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Deja Vu

May 20, 2013

Military Mammals


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2013: A rare nineteenth century torpedo was discovered off the coast of Southern California this week—by a very elite squad of dolphins.

While it sounds like something out of a movie, the U.S. Navy regularly uses dolphins and other marine mammals to scan the seas for mines and other potential threats an ordinary diver might miss. The Los Angeles Times reports:

“Dolphins naturally possess the most sophisticated sonar known to man,” Braden Duryee, an official at the Space and Naval Warfare Systems Center Pacific said after the surprising discovery.

Marine mammals have been trained at the Navy's Point Loma facility since the 1960s. Several species were tested before the Navy settled on the bottlenose dolphin and the California sea lion. Dolphins, in particular, have deep and shallow diving capability, great eyesight and a biosonar system that scientists admire but don't fully understand.

To train the dolphins, Navy specialists sink objects of various shapes in rocky and sandy undersea areas where visibility is poor. The shapes mimic those of the mines used by U.S. adversaries.

1856: Desperate to improve military conditions in the southwest United States, Secretary of War Jefferson Davis authorized the purchase of seventy-five camels from Egypt and Morocco. The camel’s ability to carry considerable weight and go long stretches without water made them seemingly ideal for military service in desert conditions. Lt. William H. Echols, leader of a unit based in Texas, described the camels in his journal:

The male camels were all left, with the exception of one. Although much stouter and more serviceable than the females, they occasion a deal more trouble and attention from their belligerent propensities to one another. The command now consists of thirty-one men, exclusive of the herders and camel attendants, with the twenty camels and fifteen mules for packing, the remainder being left at Camp Hudson, with the exception of two mules that strayed on the road, and not recovered. We have capacity for carrying nearly 500 gallons of water, and are rationed from Camp Hudson for twenty days.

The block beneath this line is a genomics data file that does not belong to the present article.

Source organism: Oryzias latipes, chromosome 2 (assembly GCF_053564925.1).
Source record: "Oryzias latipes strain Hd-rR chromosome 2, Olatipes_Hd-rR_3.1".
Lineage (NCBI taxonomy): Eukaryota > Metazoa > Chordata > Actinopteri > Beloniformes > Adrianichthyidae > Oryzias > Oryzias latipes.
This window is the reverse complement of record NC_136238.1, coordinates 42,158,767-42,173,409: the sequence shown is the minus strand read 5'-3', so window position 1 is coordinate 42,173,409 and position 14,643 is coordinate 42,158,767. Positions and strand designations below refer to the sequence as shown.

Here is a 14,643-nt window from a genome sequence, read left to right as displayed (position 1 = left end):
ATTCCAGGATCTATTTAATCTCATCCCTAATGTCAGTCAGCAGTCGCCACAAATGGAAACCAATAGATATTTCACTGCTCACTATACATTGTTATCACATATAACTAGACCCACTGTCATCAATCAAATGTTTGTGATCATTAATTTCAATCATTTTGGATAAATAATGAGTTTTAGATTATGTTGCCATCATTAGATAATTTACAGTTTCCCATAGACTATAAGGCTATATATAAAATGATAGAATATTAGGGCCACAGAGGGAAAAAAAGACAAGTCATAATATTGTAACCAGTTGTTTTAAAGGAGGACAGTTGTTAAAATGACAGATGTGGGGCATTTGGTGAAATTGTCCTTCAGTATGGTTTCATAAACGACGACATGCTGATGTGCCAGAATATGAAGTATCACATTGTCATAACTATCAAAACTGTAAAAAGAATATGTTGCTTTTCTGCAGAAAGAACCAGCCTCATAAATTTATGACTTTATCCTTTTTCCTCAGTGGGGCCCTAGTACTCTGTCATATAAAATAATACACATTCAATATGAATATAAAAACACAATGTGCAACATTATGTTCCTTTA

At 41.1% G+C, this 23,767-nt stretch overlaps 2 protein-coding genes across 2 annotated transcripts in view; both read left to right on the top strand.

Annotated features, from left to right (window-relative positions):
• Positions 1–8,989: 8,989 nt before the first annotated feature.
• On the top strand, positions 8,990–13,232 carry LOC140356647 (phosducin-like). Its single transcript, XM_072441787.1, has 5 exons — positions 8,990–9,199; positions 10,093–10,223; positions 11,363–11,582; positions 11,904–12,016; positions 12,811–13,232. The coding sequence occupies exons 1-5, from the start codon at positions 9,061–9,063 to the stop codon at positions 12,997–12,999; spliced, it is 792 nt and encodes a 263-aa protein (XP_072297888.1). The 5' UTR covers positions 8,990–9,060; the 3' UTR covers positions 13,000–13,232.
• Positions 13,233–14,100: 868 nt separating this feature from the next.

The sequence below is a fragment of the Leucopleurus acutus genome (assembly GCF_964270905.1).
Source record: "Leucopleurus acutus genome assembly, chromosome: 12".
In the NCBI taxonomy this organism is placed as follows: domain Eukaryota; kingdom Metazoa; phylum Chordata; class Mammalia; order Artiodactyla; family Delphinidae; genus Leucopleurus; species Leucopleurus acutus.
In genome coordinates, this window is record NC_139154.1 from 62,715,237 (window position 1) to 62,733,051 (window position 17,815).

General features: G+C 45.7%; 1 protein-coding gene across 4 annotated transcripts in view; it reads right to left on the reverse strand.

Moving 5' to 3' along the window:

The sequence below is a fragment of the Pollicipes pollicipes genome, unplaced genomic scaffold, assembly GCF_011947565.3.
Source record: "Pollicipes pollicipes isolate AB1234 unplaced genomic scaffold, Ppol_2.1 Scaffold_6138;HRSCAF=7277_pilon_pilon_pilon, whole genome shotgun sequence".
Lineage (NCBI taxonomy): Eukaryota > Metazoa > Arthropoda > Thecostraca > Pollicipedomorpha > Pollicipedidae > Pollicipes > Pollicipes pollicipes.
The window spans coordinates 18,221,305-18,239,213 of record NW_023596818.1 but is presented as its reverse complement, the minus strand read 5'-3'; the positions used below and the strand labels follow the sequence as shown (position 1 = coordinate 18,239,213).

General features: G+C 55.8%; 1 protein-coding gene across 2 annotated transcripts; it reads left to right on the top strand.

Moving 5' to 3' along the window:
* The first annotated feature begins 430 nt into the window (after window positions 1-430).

The mules were watered only twice on half allowance and on the sixth day from water. The camels stood it well. To-day, however, four mules gave out before reaching camp, two of which managed to reach camp after the command; the others abandoned. It was strange to see how eagerly they would seize a canteen whenever they were near it, and try to tear it to pieces. I saw one take a cork from one that was hanging up, and was drinking water from it by turning it about and catching the water as it was spilled. The men were cautioned about permitting them to drink too much at a time, as it sometimes proves fatal
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Lewis H. Lapham is Editor of Lapham's Quarterly. He also serves as editor emeritus and national correspondent for Harper's magazine.
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